“Public colleges and universities were designed to serve the educational needs of those who live in the state. To uphold that mission, some schools and states set enrollment caps or limit the number of out-of-state students that can be admitted each year.
There are still incentives for public universities to accept out-of-state students, however. Nonstate residents not only bring varying perspectives to the classroom, but they also generate more money for an institution – the average tuition cost at a public college during the 2021-2022 school year for out-of-state students was more than twice as high as it was for in-state attendees.
‘Historically, we’ve seen some public systems and states look to out-of-state students particularly in times where they need to meet extra revenue or don’t want to increase tuition on their in-state students,’ says Julie Peller, executive director of Higher Learning Advocates, a nonprofit that advocates for federal higher education policy reform.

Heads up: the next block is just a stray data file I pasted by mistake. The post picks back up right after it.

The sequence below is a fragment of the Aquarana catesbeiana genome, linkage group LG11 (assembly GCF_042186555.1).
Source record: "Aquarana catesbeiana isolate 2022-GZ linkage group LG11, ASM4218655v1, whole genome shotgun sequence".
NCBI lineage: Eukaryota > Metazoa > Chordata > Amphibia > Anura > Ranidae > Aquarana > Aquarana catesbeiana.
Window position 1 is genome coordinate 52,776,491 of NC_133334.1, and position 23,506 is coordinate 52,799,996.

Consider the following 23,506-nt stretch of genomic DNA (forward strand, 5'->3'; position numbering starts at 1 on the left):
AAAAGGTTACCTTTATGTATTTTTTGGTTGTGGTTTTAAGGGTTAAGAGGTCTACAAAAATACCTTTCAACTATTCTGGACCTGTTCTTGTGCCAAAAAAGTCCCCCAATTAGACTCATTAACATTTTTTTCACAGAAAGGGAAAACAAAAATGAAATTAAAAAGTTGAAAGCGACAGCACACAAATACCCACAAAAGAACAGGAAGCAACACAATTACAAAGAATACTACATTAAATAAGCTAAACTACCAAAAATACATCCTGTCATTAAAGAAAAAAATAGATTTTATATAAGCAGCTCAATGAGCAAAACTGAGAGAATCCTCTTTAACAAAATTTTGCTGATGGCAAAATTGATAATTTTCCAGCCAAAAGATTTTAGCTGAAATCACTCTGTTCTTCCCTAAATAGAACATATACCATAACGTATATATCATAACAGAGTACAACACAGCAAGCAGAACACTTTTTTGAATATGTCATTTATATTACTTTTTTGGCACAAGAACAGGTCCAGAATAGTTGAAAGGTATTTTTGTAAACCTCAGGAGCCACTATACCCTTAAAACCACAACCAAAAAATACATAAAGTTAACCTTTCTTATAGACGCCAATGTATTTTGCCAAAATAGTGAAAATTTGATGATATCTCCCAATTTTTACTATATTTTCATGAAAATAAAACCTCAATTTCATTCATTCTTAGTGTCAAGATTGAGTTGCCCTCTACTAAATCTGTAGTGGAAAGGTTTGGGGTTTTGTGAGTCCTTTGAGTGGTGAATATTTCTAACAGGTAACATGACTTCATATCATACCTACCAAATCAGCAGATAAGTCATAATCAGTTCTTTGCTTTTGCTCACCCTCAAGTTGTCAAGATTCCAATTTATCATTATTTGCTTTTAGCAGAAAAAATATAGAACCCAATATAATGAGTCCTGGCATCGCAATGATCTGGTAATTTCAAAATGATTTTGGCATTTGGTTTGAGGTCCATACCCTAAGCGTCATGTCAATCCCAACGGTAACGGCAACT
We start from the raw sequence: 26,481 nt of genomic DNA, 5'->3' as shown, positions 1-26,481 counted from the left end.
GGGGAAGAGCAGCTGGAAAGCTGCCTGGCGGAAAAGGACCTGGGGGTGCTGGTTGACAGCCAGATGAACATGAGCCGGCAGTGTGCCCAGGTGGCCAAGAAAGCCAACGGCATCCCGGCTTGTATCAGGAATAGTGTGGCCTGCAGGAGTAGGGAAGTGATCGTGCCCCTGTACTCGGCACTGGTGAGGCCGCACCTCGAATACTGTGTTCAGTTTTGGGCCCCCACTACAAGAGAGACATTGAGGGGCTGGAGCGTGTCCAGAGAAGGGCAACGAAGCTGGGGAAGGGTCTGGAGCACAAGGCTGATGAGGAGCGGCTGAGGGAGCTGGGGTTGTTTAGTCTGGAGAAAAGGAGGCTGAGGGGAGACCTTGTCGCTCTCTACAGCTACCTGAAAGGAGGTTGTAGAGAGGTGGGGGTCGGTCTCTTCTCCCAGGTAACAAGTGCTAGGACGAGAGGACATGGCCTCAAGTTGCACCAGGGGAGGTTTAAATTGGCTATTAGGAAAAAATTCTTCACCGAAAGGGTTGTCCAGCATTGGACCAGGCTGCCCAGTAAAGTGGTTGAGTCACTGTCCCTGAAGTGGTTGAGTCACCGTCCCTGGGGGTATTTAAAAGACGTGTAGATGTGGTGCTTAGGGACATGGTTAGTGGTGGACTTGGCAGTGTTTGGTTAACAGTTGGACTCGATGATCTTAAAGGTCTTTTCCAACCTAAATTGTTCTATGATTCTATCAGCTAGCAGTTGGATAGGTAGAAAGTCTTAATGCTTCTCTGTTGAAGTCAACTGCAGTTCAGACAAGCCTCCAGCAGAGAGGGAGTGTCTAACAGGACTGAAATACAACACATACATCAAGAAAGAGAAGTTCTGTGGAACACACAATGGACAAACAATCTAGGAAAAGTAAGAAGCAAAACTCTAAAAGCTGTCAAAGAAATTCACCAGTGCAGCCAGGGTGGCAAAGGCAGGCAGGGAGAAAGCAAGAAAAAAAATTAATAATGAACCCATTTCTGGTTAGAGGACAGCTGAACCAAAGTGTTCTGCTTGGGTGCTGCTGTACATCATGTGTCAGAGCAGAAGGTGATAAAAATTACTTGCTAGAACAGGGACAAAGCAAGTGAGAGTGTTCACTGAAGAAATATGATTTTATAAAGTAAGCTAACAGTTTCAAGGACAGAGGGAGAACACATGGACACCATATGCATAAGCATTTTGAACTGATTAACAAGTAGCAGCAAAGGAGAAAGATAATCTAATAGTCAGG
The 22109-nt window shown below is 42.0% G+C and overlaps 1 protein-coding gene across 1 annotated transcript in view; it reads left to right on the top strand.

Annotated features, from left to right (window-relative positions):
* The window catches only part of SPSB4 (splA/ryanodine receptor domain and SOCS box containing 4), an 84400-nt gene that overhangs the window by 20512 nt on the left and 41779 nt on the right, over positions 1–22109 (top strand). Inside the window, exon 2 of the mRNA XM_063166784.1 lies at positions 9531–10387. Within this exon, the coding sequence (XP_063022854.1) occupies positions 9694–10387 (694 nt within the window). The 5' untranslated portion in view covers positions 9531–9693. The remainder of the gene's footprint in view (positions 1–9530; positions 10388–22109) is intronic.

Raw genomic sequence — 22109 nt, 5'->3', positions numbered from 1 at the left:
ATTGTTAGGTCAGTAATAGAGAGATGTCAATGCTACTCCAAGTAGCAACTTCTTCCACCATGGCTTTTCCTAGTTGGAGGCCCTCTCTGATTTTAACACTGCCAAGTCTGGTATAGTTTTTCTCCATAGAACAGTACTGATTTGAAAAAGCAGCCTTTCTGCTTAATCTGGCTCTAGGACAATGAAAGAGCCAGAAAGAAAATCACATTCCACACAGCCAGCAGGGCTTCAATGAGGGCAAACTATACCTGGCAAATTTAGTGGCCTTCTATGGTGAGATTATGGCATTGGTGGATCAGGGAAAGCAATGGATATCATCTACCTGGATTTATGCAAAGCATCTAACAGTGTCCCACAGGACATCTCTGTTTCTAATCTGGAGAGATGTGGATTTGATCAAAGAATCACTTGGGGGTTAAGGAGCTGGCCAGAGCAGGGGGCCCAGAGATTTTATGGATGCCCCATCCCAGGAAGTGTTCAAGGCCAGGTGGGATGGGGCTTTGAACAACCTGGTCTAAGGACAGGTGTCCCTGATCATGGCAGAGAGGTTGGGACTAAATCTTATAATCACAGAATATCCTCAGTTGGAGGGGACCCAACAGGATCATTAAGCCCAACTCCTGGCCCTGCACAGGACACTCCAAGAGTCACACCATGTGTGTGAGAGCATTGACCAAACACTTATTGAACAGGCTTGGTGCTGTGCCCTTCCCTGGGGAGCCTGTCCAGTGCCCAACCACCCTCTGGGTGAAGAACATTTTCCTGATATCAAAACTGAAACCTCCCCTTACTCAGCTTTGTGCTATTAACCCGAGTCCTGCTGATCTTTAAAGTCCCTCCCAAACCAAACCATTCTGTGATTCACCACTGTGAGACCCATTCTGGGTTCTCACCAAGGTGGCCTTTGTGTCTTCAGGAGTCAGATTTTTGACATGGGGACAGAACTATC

What Are College Enrollment Caps?
Enrollment caps occur at both public and private colleges. Schools not only impose restrictions on total enrollment, but also cap the size of specific programs or classes in order to advance strategic priorities, like maintaining faculty-to-student ratios, meeting revenue goals, serving local students and managing the growth of academic programs, says Lynn Pasquerella, president of the American Association of Colleges and Universities, a membership organization for higher education institutions.”